Out at the shooting range I frequent, I'm often informed (and in language not always suitable for a family publication) that President Obama is out to "take our guns." In investing circles, this same argument gives reason to buy (because there could be short-term strength from hunters stocking up on firearms) or sell (because of long-term political threats) firearms maker Sturm, Ruger (NYSE: RGR), non-lethal weapons maker Taser (Nasdaq: TASR), ammunition makers Olin (NYSE: OLN) and Alliant TechSystems (NYSE: ATK), and ammo retailers Cabela's (NYSE: CAB) and Dick's Sporting Goods (NYSE: DKS).

So it's with some pleasure that I report today: Another quarter has passed, and the jackbooted stormtroopers of an alleged nanny state have yet to appear on my doorstep, demanding entry and forfeiture of my firearms. So far as I can tell, Obama has no interest whatsoever in my guns. Problem is ... no one else seems to want 'em, either.

At least, that's seems to be the upshot from yesterday's earnings report out of Smith & Wesson (Nasdaq: SWHC). For all that CEO Michael Golden spoke of "solid execution in firearms" and urged investors to take into consideration the "challenging year-over-year comparisons" S&W faced, the fact remains: Sales were down nearly 7% for the fiscal first quarter 2011. Earnings dropped by more than half to just $0.10 per share. And that's just the beginning of the bad news.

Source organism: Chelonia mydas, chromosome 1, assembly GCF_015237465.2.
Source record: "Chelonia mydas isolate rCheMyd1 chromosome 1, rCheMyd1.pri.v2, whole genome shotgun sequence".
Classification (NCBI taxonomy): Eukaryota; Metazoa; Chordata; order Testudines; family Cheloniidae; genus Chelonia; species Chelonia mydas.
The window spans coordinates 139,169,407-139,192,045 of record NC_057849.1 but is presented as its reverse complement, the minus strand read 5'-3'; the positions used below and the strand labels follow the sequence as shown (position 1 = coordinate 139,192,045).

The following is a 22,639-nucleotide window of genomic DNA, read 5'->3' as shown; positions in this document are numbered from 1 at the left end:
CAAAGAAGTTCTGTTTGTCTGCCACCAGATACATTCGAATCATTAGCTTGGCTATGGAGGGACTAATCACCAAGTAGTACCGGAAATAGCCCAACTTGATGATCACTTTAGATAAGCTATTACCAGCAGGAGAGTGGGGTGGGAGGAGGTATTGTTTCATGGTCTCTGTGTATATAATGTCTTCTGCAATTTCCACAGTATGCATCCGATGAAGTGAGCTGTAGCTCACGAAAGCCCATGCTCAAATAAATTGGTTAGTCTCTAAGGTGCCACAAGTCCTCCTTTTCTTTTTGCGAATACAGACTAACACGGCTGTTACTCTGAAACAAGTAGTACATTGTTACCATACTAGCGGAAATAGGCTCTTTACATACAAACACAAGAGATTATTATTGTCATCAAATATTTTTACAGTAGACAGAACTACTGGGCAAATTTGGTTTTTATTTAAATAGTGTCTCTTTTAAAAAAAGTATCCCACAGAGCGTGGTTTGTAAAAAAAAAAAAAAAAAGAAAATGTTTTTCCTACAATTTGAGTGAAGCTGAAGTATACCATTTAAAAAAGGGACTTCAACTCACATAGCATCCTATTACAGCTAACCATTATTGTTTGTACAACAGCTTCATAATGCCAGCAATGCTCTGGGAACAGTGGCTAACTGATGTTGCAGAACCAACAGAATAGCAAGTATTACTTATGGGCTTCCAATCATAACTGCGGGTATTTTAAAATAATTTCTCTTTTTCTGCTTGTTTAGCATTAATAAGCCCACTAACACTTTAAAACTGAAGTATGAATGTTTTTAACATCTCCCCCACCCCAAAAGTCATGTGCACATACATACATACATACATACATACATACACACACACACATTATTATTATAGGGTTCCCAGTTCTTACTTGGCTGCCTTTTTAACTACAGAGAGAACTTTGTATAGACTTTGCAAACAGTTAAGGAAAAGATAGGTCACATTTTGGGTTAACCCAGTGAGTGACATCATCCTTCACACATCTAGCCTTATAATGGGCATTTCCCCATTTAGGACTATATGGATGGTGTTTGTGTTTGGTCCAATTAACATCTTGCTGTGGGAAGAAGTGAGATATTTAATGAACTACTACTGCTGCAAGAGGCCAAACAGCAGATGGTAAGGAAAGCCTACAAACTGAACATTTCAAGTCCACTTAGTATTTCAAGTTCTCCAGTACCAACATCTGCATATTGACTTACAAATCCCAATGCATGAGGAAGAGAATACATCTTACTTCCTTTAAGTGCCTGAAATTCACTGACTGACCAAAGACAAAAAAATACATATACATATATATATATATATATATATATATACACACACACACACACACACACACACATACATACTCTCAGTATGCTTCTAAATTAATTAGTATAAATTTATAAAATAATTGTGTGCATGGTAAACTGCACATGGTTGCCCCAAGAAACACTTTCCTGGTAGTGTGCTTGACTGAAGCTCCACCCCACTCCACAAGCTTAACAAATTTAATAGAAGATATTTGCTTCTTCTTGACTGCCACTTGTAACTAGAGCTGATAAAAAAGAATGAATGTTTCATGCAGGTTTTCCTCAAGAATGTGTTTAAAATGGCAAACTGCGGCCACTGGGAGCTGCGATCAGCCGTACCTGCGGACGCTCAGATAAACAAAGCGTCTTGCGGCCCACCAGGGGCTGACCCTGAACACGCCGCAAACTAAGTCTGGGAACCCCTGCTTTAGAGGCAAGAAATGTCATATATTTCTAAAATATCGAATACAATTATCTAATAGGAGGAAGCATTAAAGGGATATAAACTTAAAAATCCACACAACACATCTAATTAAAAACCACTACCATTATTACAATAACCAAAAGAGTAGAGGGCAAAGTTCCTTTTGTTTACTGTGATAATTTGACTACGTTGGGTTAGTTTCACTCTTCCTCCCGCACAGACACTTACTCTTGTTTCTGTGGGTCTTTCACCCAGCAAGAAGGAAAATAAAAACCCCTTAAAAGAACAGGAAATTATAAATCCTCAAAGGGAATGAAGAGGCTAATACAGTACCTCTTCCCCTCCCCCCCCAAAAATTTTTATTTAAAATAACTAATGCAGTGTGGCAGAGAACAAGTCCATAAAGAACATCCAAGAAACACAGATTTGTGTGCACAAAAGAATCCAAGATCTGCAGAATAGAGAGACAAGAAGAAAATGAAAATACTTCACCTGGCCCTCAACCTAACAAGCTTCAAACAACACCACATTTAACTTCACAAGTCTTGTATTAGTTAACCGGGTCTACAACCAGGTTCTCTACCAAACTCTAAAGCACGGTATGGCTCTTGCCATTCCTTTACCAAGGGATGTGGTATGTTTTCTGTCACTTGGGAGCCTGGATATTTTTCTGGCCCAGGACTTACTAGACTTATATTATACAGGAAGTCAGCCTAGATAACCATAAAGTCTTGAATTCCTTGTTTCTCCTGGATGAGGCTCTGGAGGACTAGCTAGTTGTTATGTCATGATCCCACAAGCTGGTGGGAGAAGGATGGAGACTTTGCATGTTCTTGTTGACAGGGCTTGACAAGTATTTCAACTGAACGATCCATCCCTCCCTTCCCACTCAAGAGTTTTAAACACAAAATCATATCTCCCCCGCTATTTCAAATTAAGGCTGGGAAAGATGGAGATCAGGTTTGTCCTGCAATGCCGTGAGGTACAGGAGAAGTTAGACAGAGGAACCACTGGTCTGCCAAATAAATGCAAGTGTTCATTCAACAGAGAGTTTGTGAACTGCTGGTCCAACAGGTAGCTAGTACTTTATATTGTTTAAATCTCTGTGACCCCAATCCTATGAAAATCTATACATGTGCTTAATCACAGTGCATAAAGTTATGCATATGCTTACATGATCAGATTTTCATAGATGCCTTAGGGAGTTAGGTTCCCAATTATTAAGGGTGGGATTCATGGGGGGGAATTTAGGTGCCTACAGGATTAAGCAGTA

I'd love to be able to tell you this was a "one-quarter blip" on S&W's prospects, but after digging into the details of Thursday's report, I fear the tough times may only be beginning. "Firearm order backlog" dropped 58% between fiscal Q1 2010 and fiscal Q1 2011, while even the successful Perimeter Security division saw a 33% drop in backlog -- suggesting future sales could be worse than sluggish. Yet even as demand for S&W's wares is waning, S&W continues to pump more product into the pipeline. Despite the steep sales decline, S&W confirmed that its inventories of unsold goods are still climbing -- up 23% year-over-year.

Result: Free cash flow at Smith & Wesson -- which wasn't all that good even last year, at negative $6.2 million -- fell off the proverbial cliff in fiscal Q1 2011, as the company burnt through $14 million.

Foolish takeaway
Over the past 12 months, as Smith & Wesson boasted of "earning" a cumulative $26.2 million in "profits," the firm has in fact managed to generate free cash flow on negative $2 million. If you're going to worry about something posing a real threat to S&W -- this is the one you should be focusing on.

This article represents the opinion of the writer, who may disagree with the “official” recommendation position of a Motley Fool premium advisory service. We’re motley! Questioning an investing thesis -- even one of our own -- helps us all think critically about investing and make decisions that help us become smarter, happier, and richer.